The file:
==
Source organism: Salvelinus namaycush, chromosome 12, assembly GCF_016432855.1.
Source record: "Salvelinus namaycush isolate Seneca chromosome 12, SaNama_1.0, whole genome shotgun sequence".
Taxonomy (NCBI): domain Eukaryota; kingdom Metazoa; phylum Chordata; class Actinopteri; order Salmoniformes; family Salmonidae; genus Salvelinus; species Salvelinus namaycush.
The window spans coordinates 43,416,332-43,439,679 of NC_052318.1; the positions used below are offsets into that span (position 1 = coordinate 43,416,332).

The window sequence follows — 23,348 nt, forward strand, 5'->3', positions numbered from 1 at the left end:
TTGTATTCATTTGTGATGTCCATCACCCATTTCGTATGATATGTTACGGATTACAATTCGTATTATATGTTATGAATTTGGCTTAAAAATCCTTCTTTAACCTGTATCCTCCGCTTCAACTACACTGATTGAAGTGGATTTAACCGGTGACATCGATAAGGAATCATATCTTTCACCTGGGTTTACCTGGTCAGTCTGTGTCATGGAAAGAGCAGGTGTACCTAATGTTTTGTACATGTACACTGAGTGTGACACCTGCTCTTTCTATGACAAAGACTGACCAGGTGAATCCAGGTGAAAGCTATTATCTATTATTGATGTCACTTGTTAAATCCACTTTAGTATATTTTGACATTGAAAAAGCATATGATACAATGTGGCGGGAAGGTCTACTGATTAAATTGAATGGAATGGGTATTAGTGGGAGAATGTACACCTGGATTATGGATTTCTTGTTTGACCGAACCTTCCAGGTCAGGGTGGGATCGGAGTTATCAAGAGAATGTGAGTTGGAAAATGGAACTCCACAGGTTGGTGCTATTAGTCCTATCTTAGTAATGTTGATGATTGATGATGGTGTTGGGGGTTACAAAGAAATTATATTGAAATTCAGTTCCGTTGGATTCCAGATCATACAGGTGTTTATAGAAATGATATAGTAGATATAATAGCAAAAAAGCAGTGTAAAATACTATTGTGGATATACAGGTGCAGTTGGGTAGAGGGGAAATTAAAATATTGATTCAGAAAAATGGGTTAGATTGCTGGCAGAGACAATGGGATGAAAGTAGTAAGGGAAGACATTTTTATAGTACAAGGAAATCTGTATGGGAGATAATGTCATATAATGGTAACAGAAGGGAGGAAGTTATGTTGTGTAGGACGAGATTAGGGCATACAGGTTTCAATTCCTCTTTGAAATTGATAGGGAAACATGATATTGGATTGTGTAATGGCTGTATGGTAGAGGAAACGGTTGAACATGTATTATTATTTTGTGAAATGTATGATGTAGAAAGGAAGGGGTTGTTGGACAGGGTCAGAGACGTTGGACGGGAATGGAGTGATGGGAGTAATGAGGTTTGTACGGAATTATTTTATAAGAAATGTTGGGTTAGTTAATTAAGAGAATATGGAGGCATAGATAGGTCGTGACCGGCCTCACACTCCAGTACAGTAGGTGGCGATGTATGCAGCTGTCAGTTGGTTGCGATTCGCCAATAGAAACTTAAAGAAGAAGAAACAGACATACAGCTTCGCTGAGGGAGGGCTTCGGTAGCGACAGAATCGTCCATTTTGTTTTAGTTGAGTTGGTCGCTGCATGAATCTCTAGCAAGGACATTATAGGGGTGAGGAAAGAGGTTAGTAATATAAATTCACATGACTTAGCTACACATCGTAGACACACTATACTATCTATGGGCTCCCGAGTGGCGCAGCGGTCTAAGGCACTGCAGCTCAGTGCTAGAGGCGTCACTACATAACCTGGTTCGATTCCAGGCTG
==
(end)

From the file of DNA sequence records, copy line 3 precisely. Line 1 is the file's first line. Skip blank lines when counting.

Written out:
Taxonomy (NCBI): domain Eukaryota; kingdom Metazoa; phylum Chordata; class Actinopteri; order Salmoniformes; family Salmonidae; genus Salvelinus; species Salvelinus namaycush.